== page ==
LISTSERV mailing list manager LISTSERV 16.5

Help for FARMCOLLIE Archives


FARMCOLLIE Archives

FARMCOLLIE Archives


FARMCOLLIE@LIST.UVM.EDU


View:

Message:

[

First

|

Previous

|

Next

|

Last

]

By Topic:

[

First

|

Previous

|

Next

|

Last

]

By Author:

[

First

|

Previous

|

Next

|

Last

]

Font:

Proportional Font

LISTSERV Archives

LISTSERV Archives

FARMCOLLIE Home

FARMCOLLIE Home

FARMCOLLIE  August 1998

FARMCOLLIE August 1998

Subject:

Re: [HERD-L] SOAPBOX: Prince, an old farm collie

From:

[log in to unmask]

Reply-To:

Farm Collie Breed Conservancy and Restoration <[log in to unmask]>

Date:

Wed, 5 Aug 1998 09:52:08 EDT

Content-Type:

text/plain

Parts/Attachments:

Parts/Attachments

text/plain (107 lines)

I received permission to forward the following from the Herders-l list:

<< Subj:              Re: [HERD-L] SOAPBOX: Prince, an old farm collie
 Date:  8/3/98 10:30:26 PM Pacific Daylight Time
 From:  [log in to unmask] (R. Lincoln Keiser)

 I've been kind of inactive on the list lately, but I thought some of you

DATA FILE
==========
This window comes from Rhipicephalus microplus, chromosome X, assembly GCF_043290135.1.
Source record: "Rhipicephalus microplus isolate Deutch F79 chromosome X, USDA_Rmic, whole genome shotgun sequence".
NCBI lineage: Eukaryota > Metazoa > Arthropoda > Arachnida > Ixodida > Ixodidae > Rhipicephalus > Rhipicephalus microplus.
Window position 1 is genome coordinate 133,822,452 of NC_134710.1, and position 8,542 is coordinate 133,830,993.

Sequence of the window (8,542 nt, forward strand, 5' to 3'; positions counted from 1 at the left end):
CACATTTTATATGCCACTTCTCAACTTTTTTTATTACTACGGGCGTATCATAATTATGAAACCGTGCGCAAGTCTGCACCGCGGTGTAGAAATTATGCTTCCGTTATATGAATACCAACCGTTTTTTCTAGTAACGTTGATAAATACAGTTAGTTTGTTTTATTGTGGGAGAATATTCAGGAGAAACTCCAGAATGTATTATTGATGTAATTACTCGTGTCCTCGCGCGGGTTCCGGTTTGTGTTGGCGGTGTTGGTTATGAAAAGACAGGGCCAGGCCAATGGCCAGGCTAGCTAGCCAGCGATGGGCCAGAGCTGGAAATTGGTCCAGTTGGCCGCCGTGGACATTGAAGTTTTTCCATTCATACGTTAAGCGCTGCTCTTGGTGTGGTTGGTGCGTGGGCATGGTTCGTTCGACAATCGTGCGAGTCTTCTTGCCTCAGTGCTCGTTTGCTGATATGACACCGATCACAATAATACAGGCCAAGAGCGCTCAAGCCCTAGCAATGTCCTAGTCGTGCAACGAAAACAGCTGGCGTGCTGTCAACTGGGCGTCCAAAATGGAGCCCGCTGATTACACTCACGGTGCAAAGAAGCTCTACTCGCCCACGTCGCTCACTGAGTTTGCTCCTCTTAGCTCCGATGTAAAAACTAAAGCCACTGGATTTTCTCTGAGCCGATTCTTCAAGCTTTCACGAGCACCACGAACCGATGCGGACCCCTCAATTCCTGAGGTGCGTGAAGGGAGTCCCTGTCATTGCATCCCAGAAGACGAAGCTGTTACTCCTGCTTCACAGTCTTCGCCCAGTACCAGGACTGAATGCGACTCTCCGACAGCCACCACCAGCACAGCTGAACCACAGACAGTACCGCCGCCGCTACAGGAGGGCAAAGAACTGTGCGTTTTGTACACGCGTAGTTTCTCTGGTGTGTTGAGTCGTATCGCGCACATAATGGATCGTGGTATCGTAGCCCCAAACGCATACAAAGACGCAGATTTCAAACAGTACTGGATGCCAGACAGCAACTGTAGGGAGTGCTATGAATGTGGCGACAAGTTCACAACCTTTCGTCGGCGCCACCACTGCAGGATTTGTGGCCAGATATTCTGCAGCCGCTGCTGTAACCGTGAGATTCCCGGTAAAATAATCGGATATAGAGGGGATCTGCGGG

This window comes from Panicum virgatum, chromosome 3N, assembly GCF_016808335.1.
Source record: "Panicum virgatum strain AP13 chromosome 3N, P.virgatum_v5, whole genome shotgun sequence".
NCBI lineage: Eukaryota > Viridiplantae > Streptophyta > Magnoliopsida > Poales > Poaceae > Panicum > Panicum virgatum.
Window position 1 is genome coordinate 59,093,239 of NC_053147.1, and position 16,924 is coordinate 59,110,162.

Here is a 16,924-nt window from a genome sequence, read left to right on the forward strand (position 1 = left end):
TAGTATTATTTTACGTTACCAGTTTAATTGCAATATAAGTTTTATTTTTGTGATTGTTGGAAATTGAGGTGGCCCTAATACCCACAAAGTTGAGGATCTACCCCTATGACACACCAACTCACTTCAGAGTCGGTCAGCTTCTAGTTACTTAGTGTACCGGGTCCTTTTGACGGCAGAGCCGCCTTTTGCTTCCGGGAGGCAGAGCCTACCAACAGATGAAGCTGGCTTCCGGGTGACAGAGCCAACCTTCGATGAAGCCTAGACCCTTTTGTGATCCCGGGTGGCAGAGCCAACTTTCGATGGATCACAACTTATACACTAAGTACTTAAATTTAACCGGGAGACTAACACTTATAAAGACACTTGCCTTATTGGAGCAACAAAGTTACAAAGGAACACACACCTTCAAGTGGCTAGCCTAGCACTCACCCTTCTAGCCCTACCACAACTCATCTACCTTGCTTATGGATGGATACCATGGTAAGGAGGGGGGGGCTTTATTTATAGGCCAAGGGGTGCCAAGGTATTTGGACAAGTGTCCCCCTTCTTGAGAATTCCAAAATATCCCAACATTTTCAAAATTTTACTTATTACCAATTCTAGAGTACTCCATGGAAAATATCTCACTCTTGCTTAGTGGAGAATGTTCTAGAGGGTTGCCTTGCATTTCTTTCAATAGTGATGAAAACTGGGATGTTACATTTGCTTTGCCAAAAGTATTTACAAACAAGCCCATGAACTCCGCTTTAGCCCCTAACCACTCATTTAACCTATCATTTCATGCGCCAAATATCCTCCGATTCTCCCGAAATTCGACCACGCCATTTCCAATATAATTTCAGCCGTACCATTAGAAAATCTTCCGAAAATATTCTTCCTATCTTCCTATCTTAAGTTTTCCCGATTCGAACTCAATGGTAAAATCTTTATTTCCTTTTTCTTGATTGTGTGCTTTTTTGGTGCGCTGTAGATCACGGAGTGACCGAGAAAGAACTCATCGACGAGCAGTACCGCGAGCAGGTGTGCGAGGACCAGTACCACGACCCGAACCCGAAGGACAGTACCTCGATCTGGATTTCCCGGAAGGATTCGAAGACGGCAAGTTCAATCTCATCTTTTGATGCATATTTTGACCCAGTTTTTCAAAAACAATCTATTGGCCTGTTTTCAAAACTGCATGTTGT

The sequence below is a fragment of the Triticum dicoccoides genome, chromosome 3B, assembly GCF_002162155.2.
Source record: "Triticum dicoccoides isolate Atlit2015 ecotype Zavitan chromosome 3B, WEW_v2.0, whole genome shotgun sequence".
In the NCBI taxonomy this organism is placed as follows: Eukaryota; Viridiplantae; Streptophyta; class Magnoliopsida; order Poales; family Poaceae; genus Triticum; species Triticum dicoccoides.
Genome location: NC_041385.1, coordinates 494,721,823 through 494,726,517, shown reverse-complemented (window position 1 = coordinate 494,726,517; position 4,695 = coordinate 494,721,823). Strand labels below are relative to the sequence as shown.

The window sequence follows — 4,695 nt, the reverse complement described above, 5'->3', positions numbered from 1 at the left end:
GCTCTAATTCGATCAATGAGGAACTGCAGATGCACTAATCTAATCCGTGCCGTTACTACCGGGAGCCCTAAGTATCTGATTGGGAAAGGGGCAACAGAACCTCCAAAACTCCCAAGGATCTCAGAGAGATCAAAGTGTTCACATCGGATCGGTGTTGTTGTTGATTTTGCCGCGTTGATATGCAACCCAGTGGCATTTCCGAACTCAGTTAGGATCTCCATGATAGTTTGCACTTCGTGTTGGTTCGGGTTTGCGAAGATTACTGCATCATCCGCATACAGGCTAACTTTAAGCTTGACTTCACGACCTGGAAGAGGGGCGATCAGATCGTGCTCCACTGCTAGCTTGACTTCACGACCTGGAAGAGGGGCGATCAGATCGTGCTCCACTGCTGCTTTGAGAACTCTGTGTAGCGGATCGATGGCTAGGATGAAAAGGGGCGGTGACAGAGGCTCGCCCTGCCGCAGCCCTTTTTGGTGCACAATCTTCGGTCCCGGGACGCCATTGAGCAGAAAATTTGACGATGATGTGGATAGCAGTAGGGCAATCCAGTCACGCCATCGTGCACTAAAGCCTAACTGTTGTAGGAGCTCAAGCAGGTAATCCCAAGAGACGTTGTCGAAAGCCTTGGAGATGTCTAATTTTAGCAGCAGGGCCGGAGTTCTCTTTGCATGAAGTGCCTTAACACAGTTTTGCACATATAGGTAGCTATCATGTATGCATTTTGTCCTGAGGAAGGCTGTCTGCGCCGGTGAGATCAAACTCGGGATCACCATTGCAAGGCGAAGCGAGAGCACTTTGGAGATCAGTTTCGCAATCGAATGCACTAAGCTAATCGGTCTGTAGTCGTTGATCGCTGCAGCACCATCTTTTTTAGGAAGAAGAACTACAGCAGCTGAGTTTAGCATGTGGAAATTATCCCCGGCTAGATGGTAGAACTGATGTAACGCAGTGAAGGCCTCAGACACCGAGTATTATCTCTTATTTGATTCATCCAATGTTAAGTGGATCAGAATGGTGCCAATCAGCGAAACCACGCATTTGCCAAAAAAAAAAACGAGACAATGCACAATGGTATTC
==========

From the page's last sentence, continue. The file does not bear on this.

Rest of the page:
might be interested in hearing about a dog I ran into in Michigan when I was
 there two weeks ago. This part of Michigan - north of Ludington and south of
 Traverse City - is a kind of time warp. Near the lake it's like a resort
 area of the '50's - beaches miles long, warm water, few people. But as soon
 as you get away from the lake you find beautiful rolling farm land -
 pastures and orchards hidden among woods and forests - and villages and
 hamlets with names like Chief, Brethren, Kaleva, Copmish. Here you can still
 find family farms; some are even centennial farms, i.e., in the same family
 for 100 years or more. You find small farming communities of Amish and
 Mennonites as well. We go there to our summer cottage near the shores of
 Lake Michigan for two weeks every summer with our two aussies Jake and the
 Cisco Kid. It's great to get away, but the dogs and I miss working our
 weaner calves.

 It's hardest on Cisco. As long as he works every day he's a wonderful dog, a
 bit intense, but biddable, and with a very sweet - even gentle -
 disposition. But when he doesn't work he gets difficult to live with. He
 gets hyper to the extreme and tries to chase everything that moves -
 runners, rollerbladers, byciclers, and his favorite enemy, UPS trucks. He
 can drive you nuts! Runs on the beach and even long swims help, but only to
 a degree. They don't take the place of working stock.

 So I asked Wink Somsel, a long time friend who lives in the area, if he knew